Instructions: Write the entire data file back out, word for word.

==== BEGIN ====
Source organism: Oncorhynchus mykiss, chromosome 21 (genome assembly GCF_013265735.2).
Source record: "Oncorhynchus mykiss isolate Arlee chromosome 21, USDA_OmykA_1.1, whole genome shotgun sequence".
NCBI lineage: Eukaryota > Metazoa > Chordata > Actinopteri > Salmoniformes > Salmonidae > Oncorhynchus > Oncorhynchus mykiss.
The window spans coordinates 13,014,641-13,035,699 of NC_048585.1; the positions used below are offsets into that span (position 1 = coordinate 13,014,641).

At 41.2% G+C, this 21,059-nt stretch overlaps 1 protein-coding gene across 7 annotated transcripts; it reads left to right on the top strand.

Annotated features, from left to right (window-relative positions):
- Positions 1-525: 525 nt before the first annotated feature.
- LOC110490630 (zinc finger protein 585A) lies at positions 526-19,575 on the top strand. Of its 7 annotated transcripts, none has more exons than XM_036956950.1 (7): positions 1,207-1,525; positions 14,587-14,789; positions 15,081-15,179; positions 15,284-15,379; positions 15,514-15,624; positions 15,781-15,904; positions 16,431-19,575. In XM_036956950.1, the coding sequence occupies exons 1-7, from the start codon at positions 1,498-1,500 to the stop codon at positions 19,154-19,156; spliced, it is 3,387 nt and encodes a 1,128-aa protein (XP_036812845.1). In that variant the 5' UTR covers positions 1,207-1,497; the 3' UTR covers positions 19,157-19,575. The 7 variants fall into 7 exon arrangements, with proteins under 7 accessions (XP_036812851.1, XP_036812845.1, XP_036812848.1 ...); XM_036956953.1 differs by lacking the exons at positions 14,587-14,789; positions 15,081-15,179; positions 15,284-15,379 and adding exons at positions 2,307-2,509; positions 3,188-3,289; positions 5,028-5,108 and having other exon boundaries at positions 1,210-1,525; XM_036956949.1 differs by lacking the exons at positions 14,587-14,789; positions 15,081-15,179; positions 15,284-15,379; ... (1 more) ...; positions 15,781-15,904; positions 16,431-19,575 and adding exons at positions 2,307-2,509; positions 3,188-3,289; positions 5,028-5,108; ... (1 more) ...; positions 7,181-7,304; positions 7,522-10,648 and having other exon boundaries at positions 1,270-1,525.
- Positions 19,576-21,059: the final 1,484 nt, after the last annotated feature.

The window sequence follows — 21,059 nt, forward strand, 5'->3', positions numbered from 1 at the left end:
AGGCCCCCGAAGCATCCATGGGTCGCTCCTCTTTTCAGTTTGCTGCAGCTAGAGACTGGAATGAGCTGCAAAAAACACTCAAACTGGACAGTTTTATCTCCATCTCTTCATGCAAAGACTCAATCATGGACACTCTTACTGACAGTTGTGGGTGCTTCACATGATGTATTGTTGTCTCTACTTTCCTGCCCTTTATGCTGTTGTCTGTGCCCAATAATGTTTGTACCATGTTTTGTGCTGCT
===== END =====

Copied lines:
Source organism: Oncorhynchus mykiss, chromosome 21 (genome assembly GCF_013265735.2).
Source record: "Oncorhynchus mykiss isolate Arlee chromosome 21, USDA_OmykA_1.1, whole genome shotgun sequence".
NCBI lineage: Eukaryota > Metazoa > Chordata > Actinopteri > Salmoniformes > Salmonidae > Oncorhynchus > Oncorhynchus mykiss.
The window spans coordinates 13,014,641-13,035,699 of NC_048585.1; the positions used below are offsets into that span (position 1 = coordinate 13,014,641).

At 41.2% G+C, this 21,059-nt stretch overlaps 1 protein-coding gene across 7 annotated transcripts; it reads left to right on the top strand.

Annotated features, from left to right (window-relative positions):
- Positions 1-525: 525 nt before the first annotated feature.
- LOC110490630 (zinc finger protein 585A) lies at positions 526-19,575 on the top strand. Of its 7 annotated transcripts, none has more exons than XM_036956950.1 (7): positions 1,207-1,525; positions 14,587-14,789; positions 15,081-15,179; positions 15,284-15,379; positions 15,514-15,624; positions 15,781-15,904; positions 16,431-19,575. In XM_036956950.1, the coding sequence occupies exons 1-7, from the start codon at positions 1,498-1,500 to the stop codon at positions 19,154-19,156; spliced, it is 3,387 nt and encodes a 1,128-aa protein (XP_036812845.1). In that variant the 5' UTR covers positions 1,207-1,497; the 3' UTR covers positions 19,157-19,575. The 7 variants fall into 7 exon arrangements, with proteins under 7 accessions (XP_036812851.1, XP_036812845.1, XP_036812848.1 ...); XM_036956953.1 differs by lacking the exons at positions 14,587-14,789; positions 15,081-15,179; positions 15,284-15,379 and adding exons at positions 2,307-2,509; positions 3,188-3,289; positions 5,028-5,108 and having other exon boundaries at positions 1,210-1,525; XM_036956949.1 differs by lacking the exons at positions 14,587-14,789; positions 15,081-15,179; positions 15,284-15,379; ... (1 more) ...; positions 15,781-15,904; positions 16,431-19,575 and adding exons at positions 2,307-2,509; positions 3,188-3,289; positions 5,028-5,108; ... (1 more) ...; positions 7,181-7,304; positions 7,522-10,648 and having other exon boundaries at positions 1,270-1,525.
- Positions 19,576-21,059: the final 1,484 nt, after the last annotated feature.

The window sequence follows — 21,059 nt, forward strand, 5'->3', positions numbered from 1 at the left end:
AGGCCCCCGAAGCATCCATGGGTCGCTCCTCTTTTCAGTTTGCTGCAGCTAGAGACTGGAATGAGCTGCAAAAAACACTCAAACTGGACAGTTTTATCTCCATCTCTTCATGCAAAGACTCAATCATGGACACTCTTACTGACAGTTGTGGGTGCTTCACATGATGTATTGTTGTCTCTACTTTCCTGCCCTTTATGCTGTTGTCTGTGCCCAATAATGTTTGTACCATGTTTTGTGCTGCT